An advisory panel to the trade minister on Friday urged the World Trade Organization to take a stricter stance on antidumping measures to ensure a freer multilateral trading mechanism.
“Antidumping measures have been increasingly abused as a tool of protectionism,” says the “2000 Report on WTO Consistency of Trade Policies by Major Trading Partners” submitted to trade chief Takashi Fukaya.
“By strengthening disciplines over antidumping measures in the world we can bring greater security and predictability in the multilateral trading system,” the report says.
The 604-page report was drawn up by the Subcommittee on Unfair Trade and Policies and Measures under the World Trade Organization Committee of the Industrial Structure Council.
The report is the ninth the panel has issued since 1992, giving “objective and rule-oriented” analyses of the trading policies of Japan’s 12 major trading partners; it is published simultaneously with the U.S. NTE report.
It covers 13 areas — including WTO rules on most-favored-nation treatment, national treatment, quantitative restrictions — and urges Japan’s major trading partners to remove or rectify problematic trade policies and measures.
In highlighting the antidumping issue, the report points out that 981 complaints had been filed with national investigating authorities worldwide as of the end of 1998, rising about 50 percent over the past five years.
While the number of countries resorting to antidumping measures has increased from 12 to 26 during the same period, the report notes an increasing number of complaints filed against the users of antidumping measures, such as the United States and European Union, by developing countries in particular.
Against this backdrop, the report says, “antidumping measures must be part of the agenda” to be taken up at the new round of WTO trade liberalization talks, whose launch at the Seattle ministerial conference in December collapsed with Washington strongly opposed to such a proposal.
Noting 80 percent of Japanese steel exports to the U.S. have been subject to antidumping investigations and measures since the summer of 1997, the report underscores the need for Japan to continue to consider taking these cases to the WTO. The WTO recently established a dispute-settlement panel on hot-rolled steel.
While partly attributing the failure in Seattle to Washington’s lack of leadership, the report stresses the need for Japan to iron out differences with other countries and the WTO secretariat. so as to realize an early start to comprehensive negotiations in a new round.
Also emphasized in this year’s report is the issue regarding the accession of China, Russia, Vietnam, Taiwan and Saudi Arabia to the WTO.
With China and Taiwan in the final stage of negotiations for entry into the body, Taiwan is expected to work out conformity between the WTO rules and its own policy of indirect communications, trade and transport with mainland China and restrictions on China-bound investment, the report says.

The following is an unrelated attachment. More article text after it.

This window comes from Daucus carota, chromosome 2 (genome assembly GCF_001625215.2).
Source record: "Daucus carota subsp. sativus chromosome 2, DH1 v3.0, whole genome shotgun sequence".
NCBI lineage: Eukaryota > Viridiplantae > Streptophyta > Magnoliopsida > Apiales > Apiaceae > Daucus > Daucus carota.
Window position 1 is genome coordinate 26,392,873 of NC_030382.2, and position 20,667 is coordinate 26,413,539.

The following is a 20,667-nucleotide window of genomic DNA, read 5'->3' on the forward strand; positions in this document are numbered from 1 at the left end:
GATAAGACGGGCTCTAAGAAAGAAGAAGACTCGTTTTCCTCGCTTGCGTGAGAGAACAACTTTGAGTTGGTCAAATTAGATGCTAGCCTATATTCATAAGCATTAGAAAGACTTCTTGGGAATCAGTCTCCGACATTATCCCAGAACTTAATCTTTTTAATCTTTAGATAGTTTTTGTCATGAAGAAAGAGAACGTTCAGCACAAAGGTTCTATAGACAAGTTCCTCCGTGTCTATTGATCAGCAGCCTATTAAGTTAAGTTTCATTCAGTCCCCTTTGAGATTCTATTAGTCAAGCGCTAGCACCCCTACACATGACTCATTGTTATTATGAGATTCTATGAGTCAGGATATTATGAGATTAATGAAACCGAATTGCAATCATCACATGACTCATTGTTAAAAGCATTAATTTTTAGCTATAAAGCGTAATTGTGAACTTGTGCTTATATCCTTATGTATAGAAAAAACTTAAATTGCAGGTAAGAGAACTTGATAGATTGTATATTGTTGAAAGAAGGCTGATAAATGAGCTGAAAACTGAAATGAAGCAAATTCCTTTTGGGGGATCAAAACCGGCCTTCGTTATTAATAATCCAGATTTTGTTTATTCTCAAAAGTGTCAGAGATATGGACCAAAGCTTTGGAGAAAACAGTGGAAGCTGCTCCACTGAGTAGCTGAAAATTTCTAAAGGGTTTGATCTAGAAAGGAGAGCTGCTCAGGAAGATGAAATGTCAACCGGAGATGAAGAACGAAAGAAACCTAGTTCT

Based on the report, MITI on Friday singled out 14 priority issues in proceeding with its trade policies in the fiscal year that starts today.
These include U.S. anti-dumping measures and safeguards on steel products, compliance with the WTO Antidumping Agreement, administration of Section 301 of the Trade Act, the Massachusetts Law on Myanmar, and other issues concerning the EU, Canada, India and other Asian countries.
The English version of the 2000 trade report will be available at the end of this month.
WTO threat from U.S.
WASHINGTON (Kyodo) The United States on Thursday threatened to file a complaint with the World Trade Organization over access to Japan’s telecommunications market unless Tokyo pledges a deep cut in interconnection fees charged by Nippon Telegraph and Telephone Corp. by the end of July.
The Office of the U.S. Trade Representative unveiled the plan in an annual report meant to review compliance of a telecom trade accord concluded with the U.S.
“Japan’s failure to implement cost-oriented interconnection rates calls into question its adherence to its WTO commitments to ensure cost-based interconnection rates and regulate its market in an impartial manner,” U.S. Trade Representative Charlene Barshefsky said in a statement. , compiled under Section 1377 of the Omnibus Trade and Competitive Act of 1988, says NTT does not offer cost-based interconnection rates, a violation of WTO rules.
Additional actions, including taking the case to the Geneva-based world trade body, may be necessary to ensure that Japan abides by its WTO commitments, it says.
The U.S. will make a final decision on the matter by the end of July, the report says.
This suggests Washington plans to take up the issue during a meeting between Prime Minister Keizo Obuchi and U.S. President Bill Clinton to be held on the sidelines of the July 21-23 Group of Eight summit in Okinawa.
Meeting reporters following the release of the report, a senior U.S. trade official said no meeting has been scheduled for now between the two countries over the matter.
“But we have made clear to Japan that we are open to further discussion on this issue,” she said.
The USTR highlighted the NTT issue in the report, apparently in response to the rupture at a high-level deregulatory meeting in Tokyo on March 23.
U.S. Ambassador to Japan Thomas Foley met with Posts and Telecommunications Minister Eita Yashiro on Thursday to make a final push for Tokyo to compromise on the matter, but that meeting “failed to break the logjam,” the senior U.S. trade official said.
The NTT access-charge issue is seen as the biggest stumbling block in the enhanced-deregulation talks, which were aimed at compiling the third joint report on a comprehensive deregulation report by Thursday, the last day of fiscal 1999.